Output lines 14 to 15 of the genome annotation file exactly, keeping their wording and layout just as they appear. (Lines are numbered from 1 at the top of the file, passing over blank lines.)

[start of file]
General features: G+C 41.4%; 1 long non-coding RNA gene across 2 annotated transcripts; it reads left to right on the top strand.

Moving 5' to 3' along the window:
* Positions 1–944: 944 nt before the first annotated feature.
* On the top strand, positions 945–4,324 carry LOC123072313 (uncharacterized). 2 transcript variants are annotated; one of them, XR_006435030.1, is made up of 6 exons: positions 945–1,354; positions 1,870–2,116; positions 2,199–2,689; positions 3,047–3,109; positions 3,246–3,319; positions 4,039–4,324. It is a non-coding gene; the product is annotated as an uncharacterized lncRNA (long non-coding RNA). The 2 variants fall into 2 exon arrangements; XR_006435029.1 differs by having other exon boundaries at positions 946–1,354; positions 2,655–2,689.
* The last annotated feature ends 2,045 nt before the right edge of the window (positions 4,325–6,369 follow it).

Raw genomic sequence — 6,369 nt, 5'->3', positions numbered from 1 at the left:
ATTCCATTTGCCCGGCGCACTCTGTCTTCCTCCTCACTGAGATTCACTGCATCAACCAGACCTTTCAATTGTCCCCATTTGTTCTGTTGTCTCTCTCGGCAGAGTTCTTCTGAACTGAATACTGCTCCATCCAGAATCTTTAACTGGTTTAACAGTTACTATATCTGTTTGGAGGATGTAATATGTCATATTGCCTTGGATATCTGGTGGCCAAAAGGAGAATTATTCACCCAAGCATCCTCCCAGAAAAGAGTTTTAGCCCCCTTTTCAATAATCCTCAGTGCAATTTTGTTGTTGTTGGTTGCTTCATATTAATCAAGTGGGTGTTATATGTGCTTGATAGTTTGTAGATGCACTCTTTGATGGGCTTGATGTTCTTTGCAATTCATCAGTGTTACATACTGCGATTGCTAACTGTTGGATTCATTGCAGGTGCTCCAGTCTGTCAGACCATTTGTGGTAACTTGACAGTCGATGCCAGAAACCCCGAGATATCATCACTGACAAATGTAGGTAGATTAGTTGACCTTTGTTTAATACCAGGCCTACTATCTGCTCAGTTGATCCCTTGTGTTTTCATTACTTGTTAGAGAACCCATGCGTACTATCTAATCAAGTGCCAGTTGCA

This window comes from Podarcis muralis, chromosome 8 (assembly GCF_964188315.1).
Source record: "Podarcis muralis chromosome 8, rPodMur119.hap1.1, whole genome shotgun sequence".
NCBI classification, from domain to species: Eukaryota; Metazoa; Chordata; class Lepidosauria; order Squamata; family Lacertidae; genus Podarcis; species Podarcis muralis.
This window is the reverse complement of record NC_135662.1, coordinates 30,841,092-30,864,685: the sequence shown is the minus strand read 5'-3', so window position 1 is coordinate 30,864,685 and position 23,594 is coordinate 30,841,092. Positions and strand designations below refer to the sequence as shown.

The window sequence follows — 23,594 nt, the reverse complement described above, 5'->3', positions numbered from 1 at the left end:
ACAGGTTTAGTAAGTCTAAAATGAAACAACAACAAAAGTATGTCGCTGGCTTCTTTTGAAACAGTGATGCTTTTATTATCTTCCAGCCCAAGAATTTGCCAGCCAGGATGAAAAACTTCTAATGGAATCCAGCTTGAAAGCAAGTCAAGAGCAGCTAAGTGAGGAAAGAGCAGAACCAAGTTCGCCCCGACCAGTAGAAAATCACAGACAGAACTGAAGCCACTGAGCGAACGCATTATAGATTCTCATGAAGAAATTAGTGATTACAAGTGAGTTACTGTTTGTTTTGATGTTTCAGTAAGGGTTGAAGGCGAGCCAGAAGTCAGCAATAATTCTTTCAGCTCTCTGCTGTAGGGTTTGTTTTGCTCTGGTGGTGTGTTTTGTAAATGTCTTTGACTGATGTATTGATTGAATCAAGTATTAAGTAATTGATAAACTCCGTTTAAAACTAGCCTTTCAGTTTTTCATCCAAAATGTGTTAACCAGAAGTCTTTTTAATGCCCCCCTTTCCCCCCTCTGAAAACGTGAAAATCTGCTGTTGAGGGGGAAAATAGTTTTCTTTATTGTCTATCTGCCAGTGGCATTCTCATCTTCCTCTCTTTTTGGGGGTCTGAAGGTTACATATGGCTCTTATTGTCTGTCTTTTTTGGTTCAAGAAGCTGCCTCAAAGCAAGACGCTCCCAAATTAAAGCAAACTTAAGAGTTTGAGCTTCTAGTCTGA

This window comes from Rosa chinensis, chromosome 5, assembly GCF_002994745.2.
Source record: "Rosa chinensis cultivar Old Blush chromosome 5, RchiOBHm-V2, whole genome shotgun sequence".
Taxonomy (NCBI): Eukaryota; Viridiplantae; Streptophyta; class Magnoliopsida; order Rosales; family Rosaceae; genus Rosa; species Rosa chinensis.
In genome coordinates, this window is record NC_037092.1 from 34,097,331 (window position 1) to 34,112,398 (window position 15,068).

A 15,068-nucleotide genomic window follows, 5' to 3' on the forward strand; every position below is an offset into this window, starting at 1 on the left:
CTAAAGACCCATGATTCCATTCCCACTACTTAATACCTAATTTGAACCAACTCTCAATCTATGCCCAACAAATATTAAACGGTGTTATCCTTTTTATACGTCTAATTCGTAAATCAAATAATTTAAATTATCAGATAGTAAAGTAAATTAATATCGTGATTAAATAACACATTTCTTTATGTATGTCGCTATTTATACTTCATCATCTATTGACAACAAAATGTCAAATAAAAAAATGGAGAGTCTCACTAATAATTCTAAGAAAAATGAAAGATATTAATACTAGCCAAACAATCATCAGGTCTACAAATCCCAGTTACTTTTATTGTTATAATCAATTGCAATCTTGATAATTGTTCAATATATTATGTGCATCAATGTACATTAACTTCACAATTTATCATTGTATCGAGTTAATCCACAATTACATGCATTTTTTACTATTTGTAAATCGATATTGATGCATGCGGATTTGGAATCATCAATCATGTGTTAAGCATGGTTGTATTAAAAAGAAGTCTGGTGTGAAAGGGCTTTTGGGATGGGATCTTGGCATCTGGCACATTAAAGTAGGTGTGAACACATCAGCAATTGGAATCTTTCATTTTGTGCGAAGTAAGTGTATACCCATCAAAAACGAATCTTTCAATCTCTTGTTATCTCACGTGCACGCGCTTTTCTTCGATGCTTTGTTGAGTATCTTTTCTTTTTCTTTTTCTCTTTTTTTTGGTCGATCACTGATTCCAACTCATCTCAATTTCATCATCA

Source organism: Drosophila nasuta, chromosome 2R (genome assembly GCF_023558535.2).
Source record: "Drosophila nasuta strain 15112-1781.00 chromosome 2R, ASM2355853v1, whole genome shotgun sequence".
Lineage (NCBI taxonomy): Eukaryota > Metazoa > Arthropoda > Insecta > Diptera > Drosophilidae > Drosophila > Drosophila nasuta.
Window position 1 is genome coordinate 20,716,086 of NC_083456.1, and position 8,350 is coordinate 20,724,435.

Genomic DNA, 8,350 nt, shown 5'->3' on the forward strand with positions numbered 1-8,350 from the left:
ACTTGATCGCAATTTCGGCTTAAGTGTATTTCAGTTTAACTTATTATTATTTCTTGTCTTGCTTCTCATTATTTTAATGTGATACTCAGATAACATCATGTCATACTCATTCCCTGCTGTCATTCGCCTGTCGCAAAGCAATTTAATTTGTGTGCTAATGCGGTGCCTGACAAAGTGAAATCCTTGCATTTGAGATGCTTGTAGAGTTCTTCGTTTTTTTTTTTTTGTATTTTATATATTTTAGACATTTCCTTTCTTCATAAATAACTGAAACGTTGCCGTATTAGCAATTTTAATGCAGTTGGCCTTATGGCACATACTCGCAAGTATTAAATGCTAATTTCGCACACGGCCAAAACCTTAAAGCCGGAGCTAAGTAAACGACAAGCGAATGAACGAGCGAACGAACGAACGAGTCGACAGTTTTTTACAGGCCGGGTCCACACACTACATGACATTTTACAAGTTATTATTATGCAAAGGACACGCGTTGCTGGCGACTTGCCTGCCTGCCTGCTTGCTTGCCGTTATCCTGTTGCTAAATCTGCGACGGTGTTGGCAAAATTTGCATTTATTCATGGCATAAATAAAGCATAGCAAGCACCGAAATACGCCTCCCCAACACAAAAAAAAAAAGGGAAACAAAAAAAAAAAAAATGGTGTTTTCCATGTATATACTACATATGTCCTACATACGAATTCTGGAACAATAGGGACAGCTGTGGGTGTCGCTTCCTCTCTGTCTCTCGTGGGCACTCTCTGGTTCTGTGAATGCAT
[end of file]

This window comes from Rosa chinensis, chromosome 5, assembly GCF_002994745.2.
Source record: "Rosa chinensis cultivar Old Blush chromosome 5, RchiOBHm-V2, whole genome shotgun sequence".